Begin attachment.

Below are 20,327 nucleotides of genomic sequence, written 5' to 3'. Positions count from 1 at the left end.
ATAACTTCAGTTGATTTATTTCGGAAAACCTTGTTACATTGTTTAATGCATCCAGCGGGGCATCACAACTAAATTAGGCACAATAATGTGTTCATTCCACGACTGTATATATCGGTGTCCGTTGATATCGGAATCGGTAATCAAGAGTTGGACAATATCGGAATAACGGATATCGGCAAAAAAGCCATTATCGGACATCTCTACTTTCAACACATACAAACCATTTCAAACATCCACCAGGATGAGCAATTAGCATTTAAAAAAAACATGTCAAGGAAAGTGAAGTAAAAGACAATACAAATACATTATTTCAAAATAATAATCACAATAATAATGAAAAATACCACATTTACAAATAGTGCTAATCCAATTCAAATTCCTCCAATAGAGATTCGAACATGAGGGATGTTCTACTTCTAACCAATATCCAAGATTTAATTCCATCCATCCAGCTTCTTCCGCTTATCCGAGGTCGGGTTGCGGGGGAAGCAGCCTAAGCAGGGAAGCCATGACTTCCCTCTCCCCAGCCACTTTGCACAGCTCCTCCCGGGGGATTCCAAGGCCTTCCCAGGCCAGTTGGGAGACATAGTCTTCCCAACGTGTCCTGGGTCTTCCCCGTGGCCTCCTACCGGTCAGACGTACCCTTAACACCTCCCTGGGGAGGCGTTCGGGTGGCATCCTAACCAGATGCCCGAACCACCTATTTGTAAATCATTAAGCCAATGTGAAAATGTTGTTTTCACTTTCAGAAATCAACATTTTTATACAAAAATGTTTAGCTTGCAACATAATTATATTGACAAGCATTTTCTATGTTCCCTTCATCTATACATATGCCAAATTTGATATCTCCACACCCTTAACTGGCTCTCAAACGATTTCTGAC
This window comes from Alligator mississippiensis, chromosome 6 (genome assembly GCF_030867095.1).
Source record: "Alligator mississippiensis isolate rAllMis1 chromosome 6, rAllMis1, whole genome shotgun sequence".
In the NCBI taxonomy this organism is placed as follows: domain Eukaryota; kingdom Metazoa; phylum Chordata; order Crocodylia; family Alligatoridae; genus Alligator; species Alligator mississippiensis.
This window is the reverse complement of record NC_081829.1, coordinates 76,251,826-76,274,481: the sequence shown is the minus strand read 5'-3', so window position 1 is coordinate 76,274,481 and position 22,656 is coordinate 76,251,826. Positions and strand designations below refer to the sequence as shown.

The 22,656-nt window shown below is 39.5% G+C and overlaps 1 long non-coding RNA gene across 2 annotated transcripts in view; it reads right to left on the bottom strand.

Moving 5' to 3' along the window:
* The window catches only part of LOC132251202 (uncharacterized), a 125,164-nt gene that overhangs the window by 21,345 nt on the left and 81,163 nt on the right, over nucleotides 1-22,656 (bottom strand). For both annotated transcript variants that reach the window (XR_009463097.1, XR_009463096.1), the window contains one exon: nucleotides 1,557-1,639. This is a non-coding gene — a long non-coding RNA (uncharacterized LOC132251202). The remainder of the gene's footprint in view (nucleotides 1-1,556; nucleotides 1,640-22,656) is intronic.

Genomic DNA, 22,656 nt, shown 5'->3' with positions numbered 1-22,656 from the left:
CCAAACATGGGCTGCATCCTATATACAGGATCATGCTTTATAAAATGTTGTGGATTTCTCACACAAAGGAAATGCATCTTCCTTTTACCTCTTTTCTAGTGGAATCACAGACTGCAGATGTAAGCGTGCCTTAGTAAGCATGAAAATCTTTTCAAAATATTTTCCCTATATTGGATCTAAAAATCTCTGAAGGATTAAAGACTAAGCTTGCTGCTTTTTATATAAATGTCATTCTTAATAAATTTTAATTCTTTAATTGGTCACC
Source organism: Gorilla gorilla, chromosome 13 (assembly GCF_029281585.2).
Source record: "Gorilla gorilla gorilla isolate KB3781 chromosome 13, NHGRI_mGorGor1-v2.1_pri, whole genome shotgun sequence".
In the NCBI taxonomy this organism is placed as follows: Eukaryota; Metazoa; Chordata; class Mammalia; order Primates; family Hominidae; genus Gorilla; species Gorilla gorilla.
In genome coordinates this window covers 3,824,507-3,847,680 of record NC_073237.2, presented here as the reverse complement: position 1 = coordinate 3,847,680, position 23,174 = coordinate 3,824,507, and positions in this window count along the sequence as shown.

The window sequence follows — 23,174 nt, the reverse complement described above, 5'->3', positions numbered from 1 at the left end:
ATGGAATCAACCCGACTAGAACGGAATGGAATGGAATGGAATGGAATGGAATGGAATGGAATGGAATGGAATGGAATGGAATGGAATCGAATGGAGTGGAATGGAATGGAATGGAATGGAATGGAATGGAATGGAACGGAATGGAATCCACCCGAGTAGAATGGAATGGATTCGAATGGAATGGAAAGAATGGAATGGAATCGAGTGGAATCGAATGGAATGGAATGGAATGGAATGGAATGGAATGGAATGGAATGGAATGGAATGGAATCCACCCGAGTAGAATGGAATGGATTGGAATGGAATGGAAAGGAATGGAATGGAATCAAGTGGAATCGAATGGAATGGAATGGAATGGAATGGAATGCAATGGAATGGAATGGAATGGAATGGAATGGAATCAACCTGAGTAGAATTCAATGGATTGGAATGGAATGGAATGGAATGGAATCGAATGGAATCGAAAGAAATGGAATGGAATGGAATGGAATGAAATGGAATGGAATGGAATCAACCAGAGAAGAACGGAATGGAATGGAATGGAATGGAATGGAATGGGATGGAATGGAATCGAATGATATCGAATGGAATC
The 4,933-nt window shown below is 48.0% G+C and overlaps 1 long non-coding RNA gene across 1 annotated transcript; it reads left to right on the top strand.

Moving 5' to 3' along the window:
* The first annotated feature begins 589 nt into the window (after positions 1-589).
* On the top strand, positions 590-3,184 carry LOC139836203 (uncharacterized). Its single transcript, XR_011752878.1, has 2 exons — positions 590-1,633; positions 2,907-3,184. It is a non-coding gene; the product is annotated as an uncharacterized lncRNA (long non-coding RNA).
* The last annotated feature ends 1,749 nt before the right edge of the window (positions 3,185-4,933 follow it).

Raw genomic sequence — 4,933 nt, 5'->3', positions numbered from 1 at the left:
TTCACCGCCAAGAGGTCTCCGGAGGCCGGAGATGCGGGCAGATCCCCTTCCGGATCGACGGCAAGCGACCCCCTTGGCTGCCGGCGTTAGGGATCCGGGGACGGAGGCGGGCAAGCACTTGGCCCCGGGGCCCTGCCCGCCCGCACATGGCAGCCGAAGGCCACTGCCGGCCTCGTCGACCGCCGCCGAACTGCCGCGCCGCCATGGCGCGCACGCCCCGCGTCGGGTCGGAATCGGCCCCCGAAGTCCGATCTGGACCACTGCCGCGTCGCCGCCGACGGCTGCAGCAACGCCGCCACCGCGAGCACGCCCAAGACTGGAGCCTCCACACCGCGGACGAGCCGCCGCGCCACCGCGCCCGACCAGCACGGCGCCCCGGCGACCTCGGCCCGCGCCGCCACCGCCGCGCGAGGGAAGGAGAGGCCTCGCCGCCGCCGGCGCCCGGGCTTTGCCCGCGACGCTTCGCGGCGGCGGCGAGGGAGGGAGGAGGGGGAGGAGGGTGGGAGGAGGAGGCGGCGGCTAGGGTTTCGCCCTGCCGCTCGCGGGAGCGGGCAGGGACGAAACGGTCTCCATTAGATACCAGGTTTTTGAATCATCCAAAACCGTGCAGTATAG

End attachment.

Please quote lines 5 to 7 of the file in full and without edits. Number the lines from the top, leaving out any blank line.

In the NCBI taxonomy this organism is placed as follows: domain Eukaryota; kingdom Metazoa; phylum Chordata; order Crocodylia; family Alligatoridae; genus Alligator; species Alligator mississippiensis.
This window is the reverse complement of record NC_081829.1, coordinates 76,251,826-76,274,481: the sequence shown is the minus strand read 5'-3', so window position 1 is coordinate 76,274,481 and position 22,656 is coordinate 76,251,826. Positions and strand designations below refer to the sequence as shown.

The 22,656-nt window shown below is 39.5% G+C and overlaps 1 long non-coding RNA gene across 2 annotated transcripts in view; it reads right to left on the bottom strand.